Q: Remember the plan to remodel the Seaholm intake facility on Lady Bird Lake? It’s been forever since the city’s said anything about it, so what’s going on, my guy?
A: Our readers have an uncanny knack for asking the right questions in just the right way, so let’s catch up on the future of everyone’s favorite Art Deco pumping station!
Nearly seven years ago, the City of Austin started sniffing around for design submissions from local architects for an adaptive reuse project that would fashion the former Seaholm Power Plant’s currently unused intake facility into something more useful for the public — a sort of combination park and community event space.
It’s a project that made perfect sense the moment the power plant itself was decommissioned, taking advantage of the historic structure’s ample architectural character, its proximity to the water, and presence along the Hike-and-Bike Trail. After all, we already transformed part of the plant site into residences and a Trader Joe’s, so why not spruce up the intake too? Especially since it’s going to waste at the moment.
Again, that was seven-odd years ago, and despite the city choosing its favorite design submissions (some of which were incredibly kickass) for inspiration on the upcoming project, in 2016 we heard some concern from the Parks and Recreation Department that the previous concepts might harm the facility’s ample historic character, so we were basically back to square one design-wise.
In 2017, the parks department announced it would fund a new concept study for the project along with the Austin Parks Foundation and Trail Foundation, bringing in acclaimed Chicago architecture and design firm Studio Gang to hash out another vision for the facility’s next act. Early in 2018, we got our first view of that concept, now going by the Seaholm Waterfront, and it looked great in our opinion — so when do we get it? That wasn’t clear a year and a half ago, with funding basically up in the air, and it’s no clearer now. In fact, it’s been radio silence ever since.
Depending on how much the public likes a given project, that sort of silence often leads to reader inquiries — and considering the number of inquiries we’ve received about the Seaholm Waterfront in recent months, people like it a lot. That means it’s time to bug the parks department for an update! And it worked.
“The goal of the first phase of improvements at the Intake Facility was identified in the planning phase, and is to make the facility safe and inhabitable for small programs and events by updating the building and grounds for code-compliant occupancy,” says Kevin Johnson, a project manager for the development at the Parks and Recreation Department. “The team envisions this as an iterative first step that can be built upon in future phases, as envisioned by Studio Gang’s planning document.”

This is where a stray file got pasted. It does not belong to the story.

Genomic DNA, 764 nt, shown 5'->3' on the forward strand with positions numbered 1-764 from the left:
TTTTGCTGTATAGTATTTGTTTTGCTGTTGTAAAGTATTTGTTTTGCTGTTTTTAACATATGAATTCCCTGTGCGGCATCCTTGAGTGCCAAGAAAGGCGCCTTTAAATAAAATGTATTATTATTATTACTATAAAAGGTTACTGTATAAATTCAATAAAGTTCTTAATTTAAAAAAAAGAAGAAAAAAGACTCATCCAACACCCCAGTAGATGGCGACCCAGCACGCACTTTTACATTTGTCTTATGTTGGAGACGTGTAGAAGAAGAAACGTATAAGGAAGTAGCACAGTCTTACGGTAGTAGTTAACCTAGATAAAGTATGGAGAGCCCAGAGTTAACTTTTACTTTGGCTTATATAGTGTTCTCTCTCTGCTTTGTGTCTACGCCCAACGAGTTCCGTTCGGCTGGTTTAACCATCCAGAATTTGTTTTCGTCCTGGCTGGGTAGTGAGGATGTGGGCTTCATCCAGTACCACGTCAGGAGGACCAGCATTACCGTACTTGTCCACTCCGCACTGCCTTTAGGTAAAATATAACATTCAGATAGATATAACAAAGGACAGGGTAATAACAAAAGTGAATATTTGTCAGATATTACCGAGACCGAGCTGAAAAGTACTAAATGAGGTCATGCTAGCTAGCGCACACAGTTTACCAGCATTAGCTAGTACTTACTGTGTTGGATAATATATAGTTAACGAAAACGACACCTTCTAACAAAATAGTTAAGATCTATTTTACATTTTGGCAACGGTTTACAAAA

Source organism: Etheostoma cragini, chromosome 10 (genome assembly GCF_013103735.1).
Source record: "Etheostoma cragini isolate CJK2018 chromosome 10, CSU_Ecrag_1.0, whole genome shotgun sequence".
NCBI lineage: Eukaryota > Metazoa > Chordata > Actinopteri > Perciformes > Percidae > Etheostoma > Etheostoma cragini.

Johnson says the parks department, Austin Parks Foundation and Trail Foundation are currently working with Cotera + Reed Architects — a local firm that also submitted its own design for the intake back when the city solicited them in 2013 — to deliver the first phase of improvements identified in the 2018 plan. They’re currently in the design development phase, and the scope of work includes egress and ADA improvements for better access to the structure, along with upgrades to site safety, the systems of the building, and other architectural and historic preservation concerns.
Specific goals at this stage are closing some of the large openings in the floor of the facility, sealing off the basement level of the intake structure from Lady Bird Lake, ventilating the building, restoring its utility connections, replacing the roof, restoring the windows, and improving interior acoustics — all that concrete ain’t too friendly on the ears. That’s obviously a lot to tackle, so what about timing and funding?
Construction documents are anticipated to be complete in late Spring 2020, at which point we intend to competitively bid for construction phase services. The project is funded both by the 2018 Bond and through the Hotel Occupancy Tax program, approved by City Council.
— Kevin Johnson, City of Austin Parks and Recreation Department
Prior to completion of this design phase, Johnson says the department will seek approval from the city’s Parks Board on the proposed scope of the project — but since City Council already approved the previous planning document for the development, there’s no big hurdles left in that regard. That means we might see real movement on the Seaholm Waterfront’s realization next year, and we hope you can agree that’s pretty great news. We’re not particularly patient people when it comes to building stuff we like, but in this case, it’s hopefully worth the wait.
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